Welcome back to the forum.
I'm glad you're on treatment. At the time of your first question, I said the consensus was "moving toward earlier treatment". In the 6 months since then, I would say that the consensus is now clear: everyone with a new HIV infection should be treated, assuming access to regular care and no economic barriers like drug cost.
Your viral load decline is good. The goal is to suppress VL to an undtectable level. That often takes up to 12 months, so you're pretty well on track. In the short run -- on treatment for only 6 months -- is is more important than CD4 count. The average improvement is CD4 typically is slower. Often there is an initial rise in the frest 1-2 months of treatment, but not necessarily; and after about 2 months, the rise averages 50-100 cells/mm3 per year. Also, the rise tends to be slower in people with higher viral loads at the start of treatment. To my knowledge, there is no evidence that life stresses have any effect on it.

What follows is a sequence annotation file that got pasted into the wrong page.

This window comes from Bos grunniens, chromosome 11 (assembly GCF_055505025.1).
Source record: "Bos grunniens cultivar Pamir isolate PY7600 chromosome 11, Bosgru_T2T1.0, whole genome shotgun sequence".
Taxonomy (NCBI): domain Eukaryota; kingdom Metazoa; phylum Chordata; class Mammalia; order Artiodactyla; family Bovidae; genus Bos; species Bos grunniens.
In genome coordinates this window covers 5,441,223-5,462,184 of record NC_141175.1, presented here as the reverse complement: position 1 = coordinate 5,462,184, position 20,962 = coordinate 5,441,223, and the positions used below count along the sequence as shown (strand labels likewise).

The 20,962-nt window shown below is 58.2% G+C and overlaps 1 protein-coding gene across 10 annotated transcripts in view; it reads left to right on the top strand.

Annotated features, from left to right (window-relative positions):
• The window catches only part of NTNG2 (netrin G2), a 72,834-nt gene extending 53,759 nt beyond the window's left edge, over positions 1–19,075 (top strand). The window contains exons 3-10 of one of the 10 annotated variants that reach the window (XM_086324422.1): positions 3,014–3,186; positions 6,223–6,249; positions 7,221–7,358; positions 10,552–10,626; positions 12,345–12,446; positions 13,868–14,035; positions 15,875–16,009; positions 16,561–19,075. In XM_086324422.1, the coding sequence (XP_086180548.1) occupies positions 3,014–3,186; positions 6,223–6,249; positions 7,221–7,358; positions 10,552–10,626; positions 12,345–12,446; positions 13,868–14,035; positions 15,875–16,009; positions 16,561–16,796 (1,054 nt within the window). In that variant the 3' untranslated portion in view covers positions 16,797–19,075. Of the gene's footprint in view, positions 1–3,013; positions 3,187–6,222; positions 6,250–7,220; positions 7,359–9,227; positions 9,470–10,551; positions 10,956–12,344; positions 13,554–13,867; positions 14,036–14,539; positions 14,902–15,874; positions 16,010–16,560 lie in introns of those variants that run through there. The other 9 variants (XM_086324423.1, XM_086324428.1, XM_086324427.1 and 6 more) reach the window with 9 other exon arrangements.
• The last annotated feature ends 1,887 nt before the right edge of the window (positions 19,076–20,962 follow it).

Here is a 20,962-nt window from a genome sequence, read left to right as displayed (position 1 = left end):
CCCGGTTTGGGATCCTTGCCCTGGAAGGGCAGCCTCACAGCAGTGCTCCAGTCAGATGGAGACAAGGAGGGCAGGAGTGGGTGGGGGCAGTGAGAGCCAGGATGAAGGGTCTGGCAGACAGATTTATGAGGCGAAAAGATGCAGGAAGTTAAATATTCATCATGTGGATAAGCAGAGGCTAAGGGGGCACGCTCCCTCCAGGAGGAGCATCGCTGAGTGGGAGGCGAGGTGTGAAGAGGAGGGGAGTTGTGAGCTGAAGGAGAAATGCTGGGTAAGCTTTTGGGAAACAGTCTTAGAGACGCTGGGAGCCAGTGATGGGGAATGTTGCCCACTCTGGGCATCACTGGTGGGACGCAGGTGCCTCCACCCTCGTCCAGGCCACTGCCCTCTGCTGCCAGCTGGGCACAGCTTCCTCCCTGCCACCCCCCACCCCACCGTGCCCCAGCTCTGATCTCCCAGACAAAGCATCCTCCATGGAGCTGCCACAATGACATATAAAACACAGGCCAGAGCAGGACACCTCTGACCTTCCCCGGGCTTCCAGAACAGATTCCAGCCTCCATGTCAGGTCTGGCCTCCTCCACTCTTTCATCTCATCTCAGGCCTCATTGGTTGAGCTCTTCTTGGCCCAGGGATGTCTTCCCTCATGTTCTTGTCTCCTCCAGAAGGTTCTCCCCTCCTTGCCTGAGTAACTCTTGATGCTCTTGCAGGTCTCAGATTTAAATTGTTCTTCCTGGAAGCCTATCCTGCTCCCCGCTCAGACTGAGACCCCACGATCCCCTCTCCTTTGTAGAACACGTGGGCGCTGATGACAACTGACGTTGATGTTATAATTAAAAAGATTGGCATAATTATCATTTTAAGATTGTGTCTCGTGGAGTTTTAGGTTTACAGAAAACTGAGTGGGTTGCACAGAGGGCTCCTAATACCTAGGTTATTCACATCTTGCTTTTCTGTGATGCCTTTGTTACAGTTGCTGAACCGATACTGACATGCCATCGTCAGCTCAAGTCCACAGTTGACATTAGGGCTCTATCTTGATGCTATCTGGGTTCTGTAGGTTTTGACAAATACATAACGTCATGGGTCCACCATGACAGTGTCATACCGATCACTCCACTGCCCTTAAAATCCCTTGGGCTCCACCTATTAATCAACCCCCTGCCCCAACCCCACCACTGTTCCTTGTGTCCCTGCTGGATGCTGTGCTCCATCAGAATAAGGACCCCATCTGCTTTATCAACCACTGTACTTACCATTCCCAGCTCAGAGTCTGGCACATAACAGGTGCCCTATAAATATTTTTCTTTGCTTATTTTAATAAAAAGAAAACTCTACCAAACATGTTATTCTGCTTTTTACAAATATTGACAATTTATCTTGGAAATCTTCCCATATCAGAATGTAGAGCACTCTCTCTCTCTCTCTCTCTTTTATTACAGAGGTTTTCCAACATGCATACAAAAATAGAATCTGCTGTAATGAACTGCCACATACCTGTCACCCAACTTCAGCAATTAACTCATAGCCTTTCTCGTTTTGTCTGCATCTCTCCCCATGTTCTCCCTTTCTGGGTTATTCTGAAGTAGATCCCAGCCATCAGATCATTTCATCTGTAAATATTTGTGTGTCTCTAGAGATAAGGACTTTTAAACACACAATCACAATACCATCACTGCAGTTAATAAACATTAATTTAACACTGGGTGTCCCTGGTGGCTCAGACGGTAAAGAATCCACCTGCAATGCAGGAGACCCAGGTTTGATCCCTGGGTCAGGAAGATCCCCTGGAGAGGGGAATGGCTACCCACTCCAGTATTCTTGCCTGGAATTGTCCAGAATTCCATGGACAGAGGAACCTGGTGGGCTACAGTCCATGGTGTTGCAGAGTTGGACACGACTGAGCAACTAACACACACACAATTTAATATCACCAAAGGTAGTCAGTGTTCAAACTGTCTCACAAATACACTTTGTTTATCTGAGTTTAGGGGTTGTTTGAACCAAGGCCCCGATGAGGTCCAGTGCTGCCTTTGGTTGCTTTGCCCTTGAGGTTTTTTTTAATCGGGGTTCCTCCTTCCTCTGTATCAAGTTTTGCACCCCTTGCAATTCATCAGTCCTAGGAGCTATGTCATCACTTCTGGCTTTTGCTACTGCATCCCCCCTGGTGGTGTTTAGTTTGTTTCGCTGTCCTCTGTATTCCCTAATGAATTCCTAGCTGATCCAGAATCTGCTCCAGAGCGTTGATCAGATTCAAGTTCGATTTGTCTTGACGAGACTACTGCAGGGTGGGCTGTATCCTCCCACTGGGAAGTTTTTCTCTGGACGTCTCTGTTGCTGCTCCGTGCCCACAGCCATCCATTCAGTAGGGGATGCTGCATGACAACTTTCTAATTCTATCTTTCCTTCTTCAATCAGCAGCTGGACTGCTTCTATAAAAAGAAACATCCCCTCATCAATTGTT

So while it is reassuring when the CD4 count rises, your stable count at 6 months is not necessarily a problem -- and all things considered (i.e. with viral load), I am not concerned. However, I definitely recommend you ask exactly the same questions of the doctor or clinic managing your treatment. If your VL does not decline to undetectable, or if your CD4 does rise significantly in the next few months, perhaps they would recommend a different combination of ART drugs.
In the meantime, don't worry. Although the best drug combination may vary from one person to another, these days it is almost always possible to find a highly effective, nontoxic, convenient drug regimen.
I'll be intersted to hear what your own doctor says, especially if different than these comments.
Best wishes-- HHH, MD